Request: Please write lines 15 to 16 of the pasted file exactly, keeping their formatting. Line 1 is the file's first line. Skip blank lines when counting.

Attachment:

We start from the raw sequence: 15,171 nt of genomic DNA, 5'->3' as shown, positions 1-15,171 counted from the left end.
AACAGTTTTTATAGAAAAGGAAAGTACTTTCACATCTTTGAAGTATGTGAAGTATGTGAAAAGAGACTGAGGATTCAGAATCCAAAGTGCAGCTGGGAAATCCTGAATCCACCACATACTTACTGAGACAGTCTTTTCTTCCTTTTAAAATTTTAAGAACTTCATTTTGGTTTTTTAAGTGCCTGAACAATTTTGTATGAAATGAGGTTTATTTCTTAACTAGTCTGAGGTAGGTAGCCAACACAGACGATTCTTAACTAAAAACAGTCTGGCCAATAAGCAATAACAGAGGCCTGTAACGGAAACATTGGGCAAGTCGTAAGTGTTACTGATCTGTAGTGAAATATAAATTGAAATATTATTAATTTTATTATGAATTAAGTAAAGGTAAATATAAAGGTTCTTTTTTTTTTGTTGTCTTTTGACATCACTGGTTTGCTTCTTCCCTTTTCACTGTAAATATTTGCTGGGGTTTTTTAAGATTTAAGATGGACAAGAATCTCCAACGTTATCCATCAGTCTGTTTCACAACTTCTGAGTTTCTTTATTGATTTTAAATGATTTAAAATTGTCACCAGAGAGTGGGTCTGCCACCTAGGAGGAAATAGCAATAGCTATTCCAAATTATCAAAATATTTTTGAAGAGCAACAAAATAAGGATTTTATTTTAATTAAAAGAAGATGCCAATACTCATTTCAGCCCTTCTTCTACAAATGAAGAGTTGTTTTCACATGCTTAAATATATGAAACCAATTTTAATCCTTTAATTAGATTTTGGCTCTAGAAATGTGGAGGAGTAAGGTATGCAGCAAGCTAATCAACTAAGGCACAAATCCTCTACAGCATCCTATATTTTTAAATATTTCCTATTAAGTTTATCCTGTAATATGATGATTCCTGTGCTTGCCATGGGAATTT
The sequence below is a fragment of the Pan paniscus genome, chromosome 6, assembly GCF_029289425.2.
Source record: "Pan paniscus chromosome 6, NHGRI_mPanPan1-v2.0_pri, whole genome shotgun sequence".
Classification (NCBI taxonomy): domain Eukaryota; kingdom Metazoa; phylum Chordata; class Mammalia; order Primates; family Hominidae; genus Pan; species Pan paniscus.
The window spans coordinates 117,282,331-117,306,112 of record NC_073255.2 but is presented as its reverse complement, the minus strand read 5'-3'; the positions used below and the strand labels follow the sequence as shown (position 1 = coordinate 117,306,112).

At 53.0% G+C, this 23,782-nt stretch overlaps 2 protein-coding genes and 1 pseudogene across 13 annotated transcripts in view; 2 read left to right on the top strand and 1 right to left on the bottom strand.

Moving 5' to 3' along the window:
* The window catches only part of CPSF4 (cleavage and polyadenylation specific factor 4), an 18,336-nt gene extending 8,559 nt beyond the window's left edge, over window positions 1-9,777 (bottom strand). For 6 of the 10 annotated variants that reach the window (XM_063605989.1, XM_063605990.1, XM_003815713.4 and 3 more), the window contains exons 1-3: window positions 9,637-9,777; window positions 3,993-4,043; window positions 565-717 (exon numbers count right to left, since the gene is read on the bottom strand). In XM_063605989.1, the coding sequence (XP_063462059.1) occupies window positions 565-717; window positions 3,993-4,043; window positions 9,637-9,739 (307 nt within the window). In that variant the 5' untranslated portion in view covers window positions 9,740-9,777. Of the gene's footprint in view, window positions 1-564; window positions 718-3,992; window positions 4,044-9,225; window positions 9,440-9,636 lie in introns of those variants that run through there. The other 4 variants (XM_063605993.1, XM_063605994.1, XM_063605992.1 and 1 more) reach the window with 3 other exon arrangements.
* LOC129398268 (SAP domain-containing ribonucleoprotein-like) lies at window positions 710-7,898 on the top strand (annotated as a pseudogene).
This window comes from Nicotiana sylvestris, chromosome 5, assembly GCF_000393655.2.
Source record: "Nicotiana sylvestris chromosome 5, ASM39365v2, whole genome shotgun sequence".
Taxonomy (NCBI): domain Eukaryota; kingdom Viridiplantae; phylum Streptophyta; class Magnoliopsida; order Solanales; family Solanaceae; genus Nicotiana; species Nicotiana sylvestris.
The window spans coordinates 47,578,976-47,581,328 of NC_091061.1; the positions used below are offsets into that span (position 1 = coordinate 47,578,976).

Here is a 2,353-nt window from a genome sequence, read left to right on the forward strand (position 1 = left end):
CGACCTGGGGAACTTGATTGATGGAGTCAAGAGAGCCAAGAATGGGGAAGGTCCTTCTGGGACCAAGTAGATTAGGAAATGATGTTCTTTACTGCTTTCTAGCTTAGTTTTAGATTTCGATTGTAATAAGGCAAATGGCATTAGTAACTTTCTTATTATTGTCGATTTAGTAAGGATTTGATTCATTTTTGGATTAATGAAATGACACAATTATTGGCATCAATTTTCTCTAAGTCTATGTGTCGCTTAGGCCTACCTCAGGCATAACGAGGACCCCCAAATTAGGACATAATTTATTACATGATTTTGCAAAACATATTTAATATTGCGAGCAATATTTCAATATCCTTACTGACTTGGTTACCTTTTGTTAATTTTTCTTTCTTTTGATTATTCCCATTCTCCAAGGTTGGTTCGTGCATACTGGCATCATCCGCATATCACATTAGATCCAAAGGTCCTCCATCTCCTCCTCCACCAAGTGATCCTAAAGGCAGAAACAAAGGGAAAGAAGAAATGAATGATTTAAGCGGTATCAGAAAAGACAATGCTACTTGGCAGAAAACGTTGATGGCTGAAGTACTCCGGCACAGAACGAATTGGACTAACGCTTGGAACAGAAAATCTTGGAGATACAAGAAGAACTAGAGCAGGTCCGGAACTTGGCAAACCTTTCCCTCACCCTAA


Here is a 2,353-nt window from a genome sequence, read left to right on the forward strand (position 1 = left end):
CGACCTGGGGAACTTGATTGATGGAGTCAAGAGAGCCAAGAATGGGGAAGGTCCTTCTGGGACCAAGTAGATTAGGAAATGATGTTCTTTACTGCTTTCTAGCTTAGTTTTAGATTTCGATTGTAATAAGGCAAATGGCATTAGTAACTTTCTTATTATTGTCGATTTAGTAAGGATTTGATTCATTTTTGGATTAATGAAATGACACAATTATTGGCATCAATTTTCTCTAAGTCTATGTGTCGCTTAGGCCTACCTCAGGCATAACGAGGACCCCCAAATTAGGACATAATTTATTACATGATTTTGCAAAACATATTTAATATTGCGAGCAATATTTCAATATCCTTACTGACTTGGTTACCTTTTGTTAATTTTTCTTTCTTTTGATTATTCCCATTCTCCAAGGTTGGTTCGTGCATACTGGCATCATCCGCATATCACATTAGATCCAAAGGTCCTCCATCTCCTCCTCCACCAAGTGATCCTAAAGGCAGAAACAAAGGGAAAGAAGAAATGAATGATTTAAGCGGTATCAGAAAAGACAATGCTACTTGGCAGAAAACGTTGATGGCTGAAGTACTCCGGCACAGAACGAATTGGACTAACGCTTGGAACAGAAAATCTTGGAGATACAAGAAGAACTAGAGCAGGTCCGGAACTTGGCAAACCTTTCCCTCACCCTAA